Learning the full extent of potential disability benefits is critical when you become unable to work. One of my clients referred a woman who had just stopped working as a cafeteria aide because of a host of orthopedic problems and asthma. The aide was desperate because she had no idea how she would be able to pay her bills. The client who referred the aide to me told her that I could help her get Social Security Disability (“SSD”) benefits, just as I had helped her obtain them. However, when I met with the aide she was in for a little surprise.
Upon our initial meeting, I refreshed the aide’s recollection that she had a short term disability policy through Aflack. She immediately applied, and shortly thereafter started receiving benefits under that policy, which provided a sense of relief while she awaited the progression of her SSD application. However, the aide was in for a further surprise.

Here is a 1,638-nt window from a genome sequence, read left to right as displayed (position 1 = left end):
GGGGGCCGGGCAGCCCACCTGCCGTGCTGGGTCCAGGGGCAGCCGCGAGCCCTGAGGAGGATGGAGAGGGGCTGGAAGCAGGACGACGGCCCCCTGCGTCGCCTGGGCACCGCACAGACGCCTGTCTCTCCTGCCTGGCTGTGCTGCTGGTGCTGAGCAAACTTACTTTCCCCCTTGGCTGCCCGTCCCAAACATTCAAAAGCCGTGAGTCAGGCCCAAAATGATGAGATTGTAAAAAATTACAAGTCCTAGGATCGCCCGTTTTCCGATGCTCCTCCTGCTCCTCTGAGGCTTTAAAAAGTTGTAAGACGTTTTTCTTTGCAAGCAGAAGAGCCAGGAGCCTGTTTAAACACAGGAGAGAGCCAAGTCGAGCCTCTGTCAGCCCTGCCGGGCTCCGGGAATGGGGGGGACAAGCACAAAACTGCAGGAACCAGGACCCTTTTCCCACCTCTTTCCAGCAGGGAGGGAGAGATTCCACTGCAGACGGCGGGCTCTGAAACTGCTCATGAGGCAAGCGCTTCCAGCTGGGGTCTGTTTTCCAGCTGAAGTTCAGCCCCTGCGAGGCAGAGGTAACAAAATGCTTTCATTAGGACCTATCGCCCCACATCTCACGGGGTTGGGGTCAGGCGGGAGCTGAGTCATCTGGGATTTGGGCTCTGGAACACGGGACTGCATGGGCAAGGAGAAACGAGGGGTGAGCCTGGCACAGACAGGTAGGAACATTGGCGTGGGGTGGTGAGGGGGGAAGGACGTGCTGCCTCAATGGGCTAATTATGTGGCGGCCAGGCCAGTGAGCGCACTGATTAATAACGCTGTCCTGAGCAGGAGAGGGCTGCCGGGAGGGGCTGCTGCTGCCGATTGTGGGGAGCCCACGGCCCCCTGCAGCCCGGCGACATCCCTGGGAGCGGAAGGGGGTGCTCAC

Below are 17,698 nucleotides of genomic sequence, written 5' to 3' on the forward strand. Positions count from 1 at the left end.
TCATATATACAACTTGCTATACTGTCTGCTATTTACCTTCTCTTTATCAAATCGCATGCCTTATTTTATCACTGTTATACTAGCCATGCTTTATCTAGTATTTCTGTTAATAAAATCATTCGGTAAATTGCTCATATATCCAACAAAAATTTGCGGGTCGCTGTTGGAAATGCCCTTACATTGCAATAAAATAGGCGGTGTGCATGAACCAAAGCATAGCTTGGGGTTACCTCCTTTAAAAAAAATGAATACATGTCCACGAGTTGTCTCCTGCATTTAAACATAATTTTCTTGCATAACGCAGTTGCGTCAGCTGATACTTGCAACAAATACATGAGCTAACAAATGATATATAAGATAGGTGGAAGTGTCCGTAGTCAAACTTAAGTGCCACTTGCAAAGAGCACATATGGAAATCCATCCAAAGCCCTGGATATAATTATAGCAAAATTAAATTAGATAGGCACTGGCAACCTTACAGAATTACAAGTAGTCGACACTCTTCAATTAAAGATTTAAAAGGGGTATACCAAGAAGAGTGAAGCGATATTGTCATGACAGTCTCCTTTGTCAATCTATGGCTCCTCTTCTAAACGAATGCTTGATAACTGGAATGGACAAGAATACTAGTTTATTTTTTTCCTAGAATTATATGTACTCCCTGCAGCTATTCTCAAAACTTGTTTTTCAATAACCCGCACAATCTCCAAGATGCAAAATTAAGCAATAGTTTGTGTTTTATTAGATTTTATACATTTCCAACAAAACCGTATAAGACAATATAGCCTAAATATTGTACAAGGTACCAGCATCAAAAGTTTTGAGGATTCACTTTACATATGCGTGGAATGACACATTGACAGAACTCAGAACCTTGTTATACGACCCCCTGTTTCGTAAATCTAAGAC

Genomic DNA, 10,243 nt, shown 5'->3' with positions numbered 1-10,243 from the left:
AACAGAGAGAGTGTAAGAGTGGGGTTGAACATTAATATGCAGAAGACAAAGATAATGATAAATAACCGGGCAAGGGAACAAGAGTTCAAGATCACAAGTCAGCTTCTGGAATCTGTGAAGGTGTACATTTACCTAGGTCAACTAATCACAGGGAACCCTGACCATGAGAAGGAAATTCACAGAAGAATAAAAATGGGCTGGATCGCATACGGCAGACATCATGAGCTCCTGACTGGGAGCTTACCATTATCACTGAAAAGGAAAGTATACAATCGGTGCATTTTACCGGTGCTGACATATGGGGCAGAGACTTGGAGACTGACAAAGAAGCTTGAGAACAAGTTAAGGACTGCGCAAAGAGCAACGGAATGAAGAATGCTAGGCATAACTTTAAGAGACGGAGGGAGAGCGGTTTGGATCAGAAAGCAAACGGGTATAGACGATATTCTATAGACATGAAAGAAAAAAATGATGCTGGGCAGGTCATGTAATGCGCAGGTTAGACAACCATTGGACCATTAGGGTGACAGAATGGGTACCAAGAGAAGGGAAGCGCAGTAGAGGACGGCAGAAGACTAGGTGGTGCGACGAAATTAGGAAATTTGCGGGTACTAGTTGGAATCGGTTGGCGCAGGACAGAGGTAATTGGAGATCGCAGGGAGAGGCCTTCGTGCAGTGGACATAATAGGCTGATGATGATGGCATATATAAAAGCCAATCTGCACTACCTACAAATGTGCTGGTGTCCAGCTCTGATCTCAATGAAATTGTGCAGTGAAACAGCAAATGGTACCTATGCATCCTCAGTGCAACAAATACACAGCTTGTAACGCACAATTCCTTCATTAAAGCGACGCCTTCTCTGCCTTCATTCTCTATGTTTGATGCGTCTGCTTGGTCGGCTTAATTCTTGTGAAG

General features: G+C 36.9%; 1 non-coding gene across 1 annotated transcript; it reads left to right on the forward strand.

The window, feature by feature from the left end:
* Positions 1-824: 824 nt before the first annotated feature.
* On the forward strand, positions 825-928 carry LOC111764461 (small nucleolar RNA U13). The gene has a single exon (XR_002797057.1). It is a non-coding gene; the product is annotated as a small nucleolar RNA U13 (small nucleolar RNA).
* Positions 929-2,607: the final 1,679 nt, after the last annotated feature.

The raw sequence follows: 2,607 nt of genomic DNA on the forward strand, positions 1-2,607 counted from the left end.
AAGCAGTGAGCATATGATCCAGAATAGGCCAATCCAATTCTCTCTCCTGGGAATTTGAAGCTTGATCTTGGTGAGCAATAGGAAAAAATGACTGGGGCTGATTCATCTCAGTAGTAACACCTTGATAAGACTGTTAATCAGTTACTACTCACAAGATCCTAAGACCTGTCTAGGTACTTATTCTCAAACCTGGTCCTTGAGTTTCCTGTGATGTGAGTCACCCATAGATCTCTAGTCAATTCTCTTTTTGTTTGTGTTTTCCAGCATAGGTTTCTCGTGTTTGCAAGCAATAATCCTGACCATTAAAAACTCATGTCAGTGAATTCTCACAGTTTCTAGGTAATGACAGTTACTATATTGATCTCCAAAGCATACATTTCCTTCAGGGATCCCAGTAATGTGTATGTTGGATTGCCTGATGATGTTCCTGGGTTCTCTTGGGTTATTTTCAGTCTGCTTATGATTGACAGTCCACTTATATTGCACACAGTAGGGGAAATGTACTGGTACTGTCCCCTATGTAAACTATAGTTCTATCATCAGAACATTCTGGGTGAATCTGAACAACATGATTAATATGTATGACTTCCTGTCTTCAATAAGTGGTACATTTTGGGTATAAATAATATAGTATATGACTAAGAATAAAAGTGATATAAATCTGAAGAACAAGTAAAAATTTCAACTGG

I had asked the aide if she had a long term disability (“LTD”) plan through her employer, but she did not know, so I advised her to request a copy of her LTD plan summary plan from her human relations department. It turns out that she does in fact have an LTD plan that can pay up to 60% of her salary, which significantly exceeds her SSD benefit. There was yet another surprise.
During our initial meeting, I asked the aide if she belonged to a union. After learning that she did, and that she had contributed to a pension, I suggested that she request a copy of her union’s summary description of the pension plan. It turns out that she will be entitled to receive a disability pension in addition to her other benefits.
When you can no longer work, always investigate what group benefits plans your employer or union have. Besides disability benefits, some plans provide for continued pension credits if disabled, premium waivers for life or health insurance benefits and so on.Previous Next
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